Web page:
If you are planning to “drive it into the ground”, then worrying about someone seeing an accident in the history of the car (and it having a subsequently lower value) should not matter much.

Or, if you are planning to re-sell it, when were you planning to do that? Frankly when I’m looking at cars if I see an accident, followed by several years of normal ownership (and mileage), that won’t bother me much. My current car was in two accidents within the first 50K of it’s life… I bought it at 115K and it’s been decent ever since, no complaints.

Will it need a replacement battery? If so, that might actually be a good thing–you’re getting a replacement battery at 70K, it’s life is probably close to 1/2 over anyway…

“They will only pay for aftermarket parts, not new.”

Aftermarket parts are not used parts, they are new parts. They just aren’t manufactured by Toyota.

It’s just the back end of the car. Once they fix it, what are you afraid will have cronic problems?

Get it fixed and keep driving it. Bemis has a good point, try to get NEW battery packs out of the deal. Have you ever priced out how much it will cost you to replace those battery packs?

It looks totaled to me…But if they fix it, when you get it back, check how the RR door opens and closes…Check it’s fit carefully all the way around…It has to be perfect to seal out water, dirt and noise and to open and close correctly…If the fit and finish is “factory” and everything works properly, there is no “Lost Value”… Will the RR door open and close now? It’s worth what every other 2005 Prius is worth…They are not going to stamp your title “This Car Was Wrecked”.

Here in California, she would get a “Salvage Title” with the damage shown in the pics-- I say this, because my son’s car had similar damage. A car with a salvage title is only worth 50% of the KBB price… no big deal, if you keep the car forever. Me, personally, I would never buy a car with a salvage title… my brother and sister both had salvage title cars, and both caused them constant headaches, before they finally sold them.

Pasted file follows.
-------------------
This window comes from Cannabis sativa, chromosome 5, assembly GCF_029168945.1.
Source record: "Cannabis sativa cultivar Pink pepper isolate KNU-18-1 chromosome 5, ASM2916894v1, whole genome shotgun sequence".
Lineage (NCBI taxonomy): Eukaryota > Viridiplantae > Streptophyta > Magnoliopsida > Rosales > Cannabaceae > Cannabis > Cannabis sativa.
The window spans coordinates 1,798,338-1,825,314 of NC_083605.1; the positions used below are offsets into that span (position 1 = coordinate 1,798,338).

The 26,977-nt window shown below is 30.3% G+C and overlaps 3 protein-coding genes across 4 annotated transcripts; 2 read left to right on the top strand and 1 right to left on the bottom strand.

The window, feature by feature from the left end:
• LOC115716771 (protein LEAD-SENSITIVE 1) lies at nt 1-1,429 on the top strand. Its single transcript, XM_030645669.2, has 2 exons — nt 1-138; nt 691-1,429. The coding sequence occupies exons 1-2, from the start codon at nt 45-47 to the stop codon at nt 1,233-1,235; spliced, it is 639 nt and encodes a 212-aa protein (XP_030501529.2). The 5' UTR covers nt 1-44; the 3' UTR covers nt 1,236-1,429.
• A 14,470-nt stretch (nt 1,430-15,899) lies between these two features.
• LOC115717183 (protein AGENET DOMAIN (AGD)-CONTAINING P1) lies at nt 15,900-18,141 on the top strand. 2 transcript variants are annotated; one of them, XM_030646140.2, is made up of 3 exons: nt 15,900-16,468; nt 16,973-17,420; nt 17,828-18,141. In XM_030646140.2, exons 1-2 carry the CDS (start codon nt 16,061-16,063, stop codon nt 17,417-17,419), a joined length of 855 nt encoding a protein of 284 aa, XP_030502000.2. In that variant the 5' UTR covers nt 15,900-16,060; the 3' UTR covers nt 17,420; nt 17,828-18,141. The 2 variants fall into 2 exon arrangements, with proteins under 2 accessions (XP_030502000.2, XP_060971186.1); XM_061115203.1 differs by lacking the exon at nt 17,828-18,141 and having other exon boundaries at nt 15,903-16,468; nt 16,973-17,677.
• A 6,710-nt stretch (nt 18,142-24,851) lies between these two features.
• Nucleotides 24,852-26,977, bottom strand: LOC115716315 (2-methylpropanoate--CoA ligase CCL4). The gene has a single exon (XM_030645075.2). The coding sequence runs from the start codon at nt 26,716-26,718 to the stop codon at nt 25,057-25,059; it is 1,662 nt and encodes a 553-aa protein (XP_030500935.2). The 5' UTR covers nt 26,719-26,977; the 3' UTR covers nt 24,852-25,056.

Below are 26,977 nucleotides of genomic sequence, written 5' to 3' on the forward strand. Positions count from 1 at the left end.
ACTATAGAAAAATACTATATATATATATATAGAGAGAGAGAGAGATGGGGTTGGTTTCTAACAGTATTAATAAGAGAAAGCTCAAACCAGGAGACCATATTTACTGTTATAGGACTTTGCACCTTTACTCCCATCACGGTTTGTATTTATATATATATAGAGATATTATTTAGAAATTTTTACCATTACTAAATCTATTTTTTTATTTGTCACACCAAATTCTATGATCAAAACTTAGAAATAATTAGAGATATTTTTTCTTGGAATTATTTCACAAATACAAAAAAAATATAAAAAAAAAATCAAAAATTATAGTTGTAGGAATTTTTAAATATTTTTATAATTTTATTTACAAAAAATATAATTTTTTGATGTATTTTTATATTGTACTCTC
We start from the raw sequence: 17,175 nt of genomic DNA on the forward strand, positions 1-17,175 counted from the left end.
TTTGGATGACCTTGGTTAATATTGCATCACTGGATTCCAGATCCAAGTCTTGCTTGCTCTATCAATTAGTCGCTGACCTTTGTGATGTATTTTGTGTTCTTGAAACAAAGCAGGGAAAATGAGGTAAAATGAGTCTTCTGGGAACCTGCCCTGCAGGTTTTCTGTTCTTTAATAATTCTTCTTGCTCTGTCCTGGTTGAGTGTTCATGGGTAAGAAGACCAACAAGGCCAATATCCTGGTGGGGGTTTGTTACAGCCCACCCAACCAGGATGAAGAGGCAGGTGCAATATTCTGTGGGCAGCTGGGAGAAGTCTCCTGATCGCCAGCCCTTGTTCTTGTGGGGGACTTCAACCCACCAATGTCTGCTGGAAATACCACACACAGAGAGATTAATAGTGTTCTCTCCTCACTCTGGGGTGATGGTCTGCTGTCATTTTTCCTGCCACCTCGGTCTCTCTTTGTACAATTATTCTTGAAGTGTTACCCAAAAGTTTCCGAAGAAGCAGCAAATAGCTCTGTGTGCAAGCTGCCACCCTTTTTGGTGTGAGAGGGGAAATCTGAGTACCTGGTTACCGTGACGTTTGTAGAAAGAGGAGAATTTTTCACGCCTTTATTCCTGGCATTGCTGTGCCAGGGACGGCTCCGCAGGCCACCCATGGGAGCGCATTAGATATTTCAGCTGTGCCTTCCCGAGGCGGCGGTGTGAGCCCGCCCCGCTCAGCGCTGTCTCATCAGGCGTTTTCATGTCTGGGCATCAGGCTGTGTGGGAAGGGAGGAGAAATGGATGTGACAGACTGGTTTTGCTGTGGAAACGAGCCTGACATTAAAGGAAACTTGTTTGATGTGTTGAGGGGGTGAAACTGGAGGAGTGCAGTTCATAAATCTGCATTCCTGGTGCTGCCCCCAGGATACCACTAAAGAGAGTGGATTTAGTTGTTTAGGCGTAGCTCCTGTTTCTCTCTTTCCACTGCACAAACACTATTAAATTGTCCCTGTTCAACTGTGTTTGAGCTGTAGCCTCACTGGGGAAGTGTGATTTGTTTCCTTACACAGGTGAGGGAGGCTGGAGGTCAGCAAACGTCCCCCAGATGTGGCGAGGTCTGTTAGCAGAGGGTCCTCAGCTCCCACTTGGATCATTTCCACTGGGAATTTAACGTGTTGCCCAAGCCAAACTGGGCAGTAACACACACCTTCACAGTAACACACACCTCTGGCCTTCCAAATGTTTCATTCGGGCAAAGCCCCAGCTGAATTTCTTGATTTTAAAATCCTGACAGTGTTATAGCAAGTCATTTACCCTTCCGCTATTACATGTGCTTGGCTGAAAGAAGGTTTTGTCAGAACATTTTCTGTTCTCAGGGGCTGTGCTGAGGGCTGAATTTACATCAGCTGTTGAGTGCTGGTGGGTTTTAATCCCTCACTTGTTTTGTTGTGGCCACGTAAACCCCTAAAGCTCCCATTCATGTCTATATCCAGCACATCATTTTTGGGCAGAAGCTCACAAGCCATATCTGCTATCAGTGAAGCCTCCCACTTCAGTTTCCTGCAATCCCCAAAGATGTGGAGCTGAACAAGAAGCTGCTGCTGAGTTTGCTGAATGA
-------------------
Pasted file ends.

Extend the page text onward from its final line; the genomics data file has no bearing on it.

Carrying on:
Salvage titles are issued only if an insurance company totals the car…If it’s repaired, the title remains unblemished…

I am worried about the battery more since its in the R back of the car and thats where most of the damage was. I am not sure whether they will replace the battery yet, but I can definitely ask.
regarding keeping the car, yes once I had paid it off I did plan to keep it for a long time. But, my only worry is having to go back often for more repairs and fixes once the damage is repaired. Perhaps part of this is psychological, since anything that comes up after the accident may seem to be associated with the accident. More importantly I cant afford expensive repairs on the car.
Thank you for the comment about the RR door, I couldnt open it after the accident, I will make sure I check it after they fix it.
what else should I be looking for? especially alignment issues?
Thanks again for such a great response, being in a situation like this for the very first time, it seems very comforting to get such helpful feedback.

It looks pretty messed up, but they make cars out of tinfoil these days, and they’re designed to crumple and divert the force from the occupants.

Question though: You were rear-ended so it probably wasn’t your fault. Therefore, the other guy’s insurance is paying, correct? How about discussing it with your insurance company and seeing if they’ll negotiate with the other driver’s insurance to either get the car fixed with genuine Toyota parts or total it out?

It Looks Repairable To Me Even Though It’s Six Model-Years Old.

There is no “frame”. It utilizes unibody construction. They built this little car with the rear wheels so close to the bumper that it’s no wonder the bumper is against the tire.

As the car owner you are entitled to choose the repair facility. I would consider a body shop that is integral with a Toyota dealership or a shop that is well reputed for quality (not necessarily the cheapest) repairs. You need a shop with major investments in unibody alignment equipment and a modern paint booth. Do your homework. A good shop may even tow the car to there facility for you.